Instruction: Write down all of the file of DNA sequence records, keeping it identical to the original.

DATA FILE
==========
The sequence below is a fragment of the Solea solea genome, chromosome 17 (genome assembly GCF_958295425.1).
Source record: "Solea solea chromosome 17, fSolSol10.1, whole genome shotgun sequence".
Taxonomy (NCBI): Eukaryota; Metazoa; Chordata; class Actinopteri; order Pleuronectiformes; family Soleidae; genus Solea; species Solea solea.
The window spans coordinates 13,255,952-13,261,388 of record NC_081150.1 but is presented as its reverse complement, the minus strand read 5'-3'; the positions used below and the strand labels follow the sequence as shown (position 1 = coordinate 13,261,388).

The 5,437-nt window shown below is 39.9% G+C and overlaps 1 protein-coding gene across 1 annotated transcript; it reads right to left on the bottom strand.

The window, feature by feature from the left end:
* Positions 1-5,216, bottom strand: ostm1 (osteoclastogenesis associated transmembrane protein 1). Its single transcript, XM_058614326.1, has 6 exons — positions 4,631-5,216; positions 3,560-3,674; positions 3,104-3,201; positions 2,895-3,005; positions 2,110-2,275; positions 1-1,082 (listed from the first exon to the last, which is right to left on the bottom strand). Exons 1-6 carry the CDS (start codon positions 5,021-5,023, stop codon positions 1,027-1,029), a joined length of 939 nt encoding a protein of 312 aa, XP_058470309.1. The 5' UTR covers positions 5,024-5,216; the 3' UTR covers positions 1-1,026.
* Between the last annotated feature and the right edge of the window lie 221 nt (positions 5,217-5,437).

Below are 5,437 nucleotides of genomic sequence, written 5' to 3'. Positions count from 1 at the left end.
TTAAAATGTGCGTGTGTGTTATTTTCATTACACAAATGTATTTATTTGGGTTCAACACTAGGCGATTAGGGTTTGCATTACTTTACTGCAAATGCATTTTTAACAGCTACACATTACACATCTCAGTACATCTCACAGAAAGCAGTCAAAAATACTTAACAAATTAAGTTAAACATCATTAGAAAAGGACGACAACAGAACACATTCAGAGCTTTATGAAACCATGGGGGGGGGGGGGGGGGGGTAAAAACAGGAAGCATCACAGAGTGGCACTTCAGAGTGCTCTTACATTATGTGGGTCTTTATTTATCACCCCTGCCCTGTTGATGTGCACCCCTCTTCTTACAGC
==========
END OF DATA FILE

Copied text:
The sequence below is a fragment of the Solea solea genome, chromosome 17 (genome assembly GCF_958295425.1).
Source record: "Solea solea chromosome 17, fSolSol10.1, whole genome shotgun sequence".
Taxonomy (NCBI): Eukaryota; Metazoa; Chordata; class Actinopteri; order Pleuronectiformes; family Soleidae; genus Solea; species Solea solea.
The window spans coordinates 13,255,952-13,261,388 of record NC_081150.1 but is presented as its reverse complement, the minus strand read 5'-3'; the positions used below and the strand labels follow the sequence as shown (position 1 = coordinate 13,261,388).

The 5,437-nt window shown below is 39.9% G+C and overlaps 1 protein-coding gene across 1 annotated transcript; it reads right to left on the bottom strand.

The window, feature by feature from the left end:
* Positions 1-5,216, bottom strand: ostm1 (osteoclastogenesis associated transmembrane protein 1). Its single transcript, XM_058614326.1, has 6 exons — positions 4,631-5,216; positions 3,560-3,674; positions 3,104-3,201; positions 2,895-3,005; positions 2,110-2,275; positions 1-1,082 (listed from the first exon to the last, which is right to left on the bottom strand). Exons 1-6 carry the CDS (start codon positions 5,021-5,023, stop codon positions 1,027-1,029), a joined length of 939 nt encoding a protein of 312 aa, XP_058470309.1. The 5' UTR covers positions 5,024-5,216; the 3' UTR covers positions 1-1,026.
* Between the last annotated feature and the right edge of the window lie 221 nt (positions 5,217-5,437).

Below are 5,437 nucleotides of genomic sequence, written 5' to 3'. Positions count from 1 at the left end.
TTAAAATGTGCGTGTGTGTTATTTTCATTACACAAATGTATTTATTTGGGTTCAACACTAGGCGATTAGGGTTTGCATTACTTTACTGCAAATGCATTTTTAACAGCTACACATTACACATCTCAGTACATCTCACAGAAAGCAGTCAAAAATACTTAACAAATTAAGTTAAACATCATTAGAAAAGGACGACAACAGAACACATTCAGAGCTTTATGAAACCATGGGGGGGGGGGGGGGGGGGTAAAAACAGGAAGCATCACAGAGTGGCACTTCAGAGTGCTCTTACATTATGTGGGTCTTTATTTATCACCCCTGCCCTGTTGATGTGCACCCCTCTTCTTACAGC